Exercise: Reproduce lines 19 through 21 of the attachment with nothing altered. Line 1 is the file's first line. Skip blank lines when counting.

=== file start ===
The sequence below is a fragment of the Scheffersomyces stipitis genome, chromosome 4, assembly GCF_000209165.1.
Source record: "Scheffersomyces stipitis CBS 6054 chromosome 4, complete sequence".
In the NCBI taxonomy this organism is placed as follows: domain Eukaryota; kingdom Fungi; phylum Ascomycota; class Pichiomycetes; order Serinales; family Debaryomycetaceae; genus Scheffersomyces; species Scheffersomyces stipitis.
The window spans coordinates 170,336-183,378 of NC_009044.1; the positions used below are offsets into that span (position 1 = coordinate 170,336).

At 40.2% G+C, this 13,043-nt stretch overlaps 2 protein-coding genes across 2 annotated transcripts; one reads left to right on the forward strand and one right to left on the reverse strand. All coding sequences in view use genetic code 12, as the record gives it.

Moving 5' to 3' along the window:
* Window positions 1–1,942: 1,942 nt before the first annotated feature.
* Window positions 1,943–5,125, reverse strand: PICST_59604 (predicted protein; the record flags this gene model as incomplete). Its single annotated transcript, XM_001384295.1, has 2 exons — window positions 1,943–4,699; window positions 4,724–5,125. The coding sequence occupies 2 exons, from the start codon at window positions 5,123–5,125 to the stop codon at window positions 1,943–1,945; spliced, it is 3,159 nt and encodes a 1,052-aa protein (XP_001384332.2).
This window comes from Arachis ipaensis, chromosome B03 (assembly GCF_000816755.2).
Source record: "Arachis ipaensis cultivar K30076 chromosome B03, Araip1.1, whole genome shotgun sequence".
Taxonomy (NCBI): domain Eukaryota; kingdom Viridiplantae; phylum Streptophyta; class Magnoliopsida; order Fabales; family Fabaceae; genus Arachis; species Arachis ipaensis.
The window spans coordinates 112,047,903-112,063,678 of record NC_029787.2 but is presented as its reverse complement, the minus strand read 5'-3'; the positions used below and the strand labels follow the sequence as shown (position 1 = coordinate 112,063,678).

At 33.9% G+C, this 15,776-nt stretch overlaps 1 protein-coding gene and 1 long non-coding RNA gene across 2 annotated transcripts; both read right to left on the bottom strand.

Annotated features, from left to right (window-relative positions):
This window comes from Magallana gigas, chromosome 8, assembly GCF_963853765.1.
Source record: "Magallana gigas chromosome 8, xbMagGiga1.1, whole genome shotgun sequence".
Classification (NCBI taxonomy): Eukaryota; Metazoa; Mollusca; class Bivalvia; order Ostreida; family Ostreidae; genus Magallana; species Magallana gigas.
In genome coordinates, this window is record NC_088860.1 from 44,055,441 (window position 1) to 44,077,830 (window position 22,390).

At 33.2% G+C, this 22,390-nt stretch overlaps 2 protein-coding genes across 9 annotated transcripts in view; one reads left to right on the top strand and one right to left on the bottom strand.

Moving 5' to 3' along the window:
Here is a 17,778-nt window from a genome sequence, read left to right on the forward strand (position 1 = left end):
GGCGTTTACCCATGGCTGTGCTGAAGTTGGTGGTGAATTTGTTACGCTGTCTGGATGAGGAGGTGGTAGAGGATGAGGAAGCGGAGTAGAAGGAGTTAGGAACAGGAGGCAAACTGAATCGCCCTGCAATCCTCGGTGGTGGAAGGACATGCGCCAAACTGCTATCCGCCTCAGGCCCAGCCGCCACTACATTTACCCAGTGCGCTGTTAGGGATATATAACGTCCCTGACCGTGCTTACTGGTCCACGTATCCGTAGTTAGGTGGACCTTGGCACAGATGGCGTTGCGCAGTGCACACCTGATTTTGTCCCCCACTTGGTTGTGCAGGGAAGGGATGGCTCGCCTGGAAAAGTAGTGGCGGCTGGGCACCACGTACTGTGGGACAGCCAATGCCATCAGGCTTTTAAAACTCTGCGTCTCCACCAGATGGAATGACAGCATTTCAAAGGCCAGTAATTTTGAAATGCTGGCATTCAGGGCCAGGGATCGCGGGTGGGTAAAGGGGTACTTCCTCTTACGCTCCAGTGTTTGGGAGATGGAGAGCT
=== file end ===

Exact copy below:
At 33.2% G+C, this 22,390-nt stretch overlaps 2 protein-coding genes across 9 annotated transcripts in view; one reads left to right on the top strand and one right to left on the bottom strand.

Moving 5' to 3' along the window:
Here is a 17,778-nt window from a genome sequence, read left to right on the forward strand (position 1 = left end):